But I guess it doesn't really matter. We are only a few years away from solar and battery technology from being so cheap and ubiquitous that this whole discussion will change. The new discussion will be: what shall we do with all this abundant, cheap energy?. I for one hope we use at least some of it to clean up the damage we've caused the last several hundred years.
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Old 07-01-2013, 12:15 AM   #517
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Often I forget it's even about that.
As a Christian - I am very interested in an economic system that has many similarities to Communism (in application, not necessarily in spirit).

The Book of Acts describes a Christian culture that has many of the same qualities of Communism.
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Old 07-01-2013, 06:11 PM   #518
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But I guess it doesn't really matter. We are only a few years away from solar and battery technology from being so cheap and ubiquitous that this whole discussion will change.
Relatively cheap, perhaps. Ubiquitous? Not yet. The scale of the energy system is absolutely massive, and it will take decades upon decades to displace conventional energy sources.
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Old 07-01-2013, 06:15 PM   #519
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Relatively cheap, perhaps. Ubiquitous? Not yet. The scale of the energy system is absolutely massive, and it will take decades upon decades to displace conventional energy sources.

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So how far away is solar from meeting 100% of the world's energy needs? Eight doublings, says Kurzweil, which will take just 16 years.
Source: Solar Will Power the World in 16 Years
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Old 07-01-2013, 06:43 PM   #520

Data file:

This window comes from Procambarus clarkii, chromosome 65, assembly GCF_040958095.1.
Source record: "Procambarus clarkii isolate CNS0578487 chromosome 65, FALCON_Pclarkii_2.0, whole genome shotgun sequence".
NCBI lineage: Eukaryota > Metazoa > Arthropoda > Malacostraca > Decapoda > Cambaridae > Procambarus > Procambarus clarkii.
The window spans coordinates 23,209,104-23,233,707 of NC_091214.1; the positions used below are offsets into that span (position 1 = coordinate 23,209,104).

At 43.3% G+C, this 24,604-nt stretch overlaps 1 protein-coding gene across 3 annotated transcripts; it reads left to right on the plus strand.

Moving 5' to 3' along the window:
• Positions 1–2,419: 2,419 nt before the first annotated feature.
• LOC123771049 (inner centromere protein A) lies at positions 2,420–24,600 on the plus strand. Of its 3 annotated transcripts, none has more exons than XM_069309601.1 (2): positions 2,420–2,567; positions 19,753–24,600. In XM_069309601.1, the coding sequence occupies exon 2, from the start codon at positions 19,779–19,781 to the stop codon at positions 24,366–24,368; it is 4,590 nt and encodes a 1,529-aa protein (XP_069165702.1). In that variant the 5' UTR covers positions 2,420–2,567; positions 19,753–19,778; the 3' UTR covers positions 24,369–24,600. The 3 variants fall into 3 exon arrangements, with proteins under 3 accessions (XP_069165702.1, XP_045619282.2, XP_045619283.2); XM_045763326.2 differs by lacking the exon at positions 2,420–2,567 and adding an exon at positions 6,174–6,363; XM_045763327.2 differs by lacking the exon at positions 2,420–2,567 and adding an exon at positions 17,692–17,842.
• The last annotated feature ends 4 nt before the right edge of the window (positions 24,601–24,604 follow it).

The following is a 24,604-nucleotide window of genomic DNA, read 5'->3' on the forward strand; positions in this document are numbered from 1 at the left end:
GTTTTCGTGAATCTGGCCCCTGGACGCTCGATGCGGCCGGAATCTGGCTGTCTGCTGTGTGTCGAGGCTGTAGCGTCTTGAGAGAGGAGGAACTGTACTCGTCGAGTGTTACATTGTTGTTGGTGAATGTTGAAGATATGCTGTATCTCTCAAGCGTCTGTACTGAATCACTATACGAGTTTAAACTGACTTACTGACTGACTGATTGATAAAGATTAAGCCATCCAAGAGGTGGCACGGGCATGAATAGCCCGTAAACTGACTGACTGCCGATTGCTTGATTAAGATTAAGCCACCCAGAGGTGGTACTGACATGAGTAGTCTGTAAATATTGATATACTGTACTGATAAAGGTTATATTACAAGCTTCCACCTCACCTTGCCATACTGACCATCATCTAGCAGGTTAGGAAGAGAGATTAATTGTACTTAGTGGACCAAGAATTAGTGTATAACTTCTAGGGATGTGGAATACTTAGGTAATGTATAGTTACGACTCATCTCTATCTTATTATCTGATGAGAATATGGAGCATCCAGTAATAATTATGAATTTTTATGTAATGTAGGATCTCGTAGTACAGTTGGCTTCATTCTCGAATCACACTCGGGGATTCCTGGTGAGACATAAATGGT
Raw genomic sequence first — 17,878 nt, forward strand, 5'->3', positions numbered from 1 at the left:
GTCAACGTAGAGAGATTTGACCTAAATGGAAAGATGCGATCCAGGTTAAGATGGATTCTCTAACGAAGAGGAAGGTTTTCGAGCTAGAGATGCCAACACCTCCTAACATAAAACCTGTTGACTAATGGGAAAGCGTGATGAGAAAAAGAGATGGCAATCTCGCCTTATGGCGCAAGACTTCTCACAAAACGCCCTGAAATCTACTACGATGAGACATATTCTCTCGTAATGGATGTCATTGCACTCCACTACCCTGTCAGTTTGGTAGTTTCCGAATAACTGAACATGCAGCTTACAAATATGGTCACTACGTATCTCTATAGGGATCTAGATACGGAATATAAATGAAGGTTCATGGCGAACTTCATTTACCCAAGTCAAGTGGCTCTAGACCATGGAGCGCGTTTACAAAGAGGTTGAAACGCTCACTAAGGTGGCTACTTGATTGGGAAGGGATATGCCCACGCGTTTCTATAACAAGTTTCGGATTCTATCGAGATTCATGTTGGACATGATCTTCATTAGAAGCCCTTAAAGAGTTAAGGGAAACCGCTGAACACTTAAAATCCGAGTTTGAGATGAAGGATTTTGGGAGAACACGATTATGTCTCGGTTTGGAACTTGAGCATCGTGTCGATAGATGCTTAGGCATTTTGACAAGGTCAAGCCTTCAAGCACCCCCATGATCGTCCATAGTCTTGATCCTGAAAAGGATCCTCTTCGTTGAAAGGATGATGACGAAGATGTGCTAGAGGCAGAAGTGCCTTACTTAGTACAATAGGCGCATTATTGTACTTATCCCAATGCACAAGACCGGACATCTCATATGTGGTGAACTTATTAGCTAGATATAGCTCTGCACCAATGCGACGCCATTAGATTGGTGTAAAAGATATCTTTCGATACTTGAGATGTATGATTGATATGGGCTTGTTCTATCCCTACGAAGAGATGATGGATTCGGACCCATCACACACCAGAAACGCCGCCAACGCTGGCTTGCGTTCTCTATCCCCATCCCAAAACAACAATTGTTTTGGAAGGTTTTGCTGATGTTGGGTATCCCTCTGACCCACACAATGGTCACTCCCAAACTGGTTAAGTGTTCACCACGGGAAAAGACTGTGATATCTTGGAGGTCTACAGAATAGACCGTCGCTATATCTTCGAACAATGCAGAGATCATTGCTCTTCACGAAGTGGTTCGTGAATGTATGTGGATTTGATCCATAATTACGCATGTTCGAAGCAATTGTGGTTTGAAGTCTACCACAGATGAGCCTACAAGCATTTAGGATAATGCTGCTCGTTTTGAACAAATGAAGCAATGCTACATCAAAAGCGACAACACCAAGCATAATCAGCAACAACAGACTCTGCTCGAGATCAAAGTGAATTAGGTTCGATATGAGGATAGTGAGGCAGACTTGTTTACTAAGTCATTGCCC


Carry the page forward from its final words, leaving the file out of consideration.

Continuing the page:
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No matter how you feel about the ideology, and I think we've both established how we feel about it, communism is a stateless, classless, moneyless society.
Yes as a goal but I don't remember being taught that a Marxist revolution would be democratic therefore bloodless. Also there would be multiple viewpoints in this democratic dictatorship so I don't think conflict could be avoided.

In order to have doctors or teachers running their own organizations some people would naturally be administrators (since there's not enough time to do both & no way to split all responsibilities to equal work since people have different abilities). I don't care what "consciousness" they have but they won't take equal pay for more responsibility. We already have a democracy and segregation of duties in companies so the more things change the more they stay the same. You eliminate money and capital but yet you can't. If there's no money then there's barter which is less efficient than money. Capital is simply a way of organizing long term assets and moving possible current expenditures to future expenditures (eg. Retirement/Inheritance). You have a classless society but you have to make me believe that (supposedly free) people will take only according to their needs and not according to their abilities. This goes back to the desire argument. Fidel took more than his needs.

Your version (yes yours) is more like a Noam Chomsky version of Communism where "democracy" is a massive union with predominant equality (how?) and little government if at all. I could still see hierarchies forming simply because of human intelligence differences and personalities. You're familiar with Myers Briggs so I wonder what an ESTJ would do in that environment.

Thanks for the response anyways!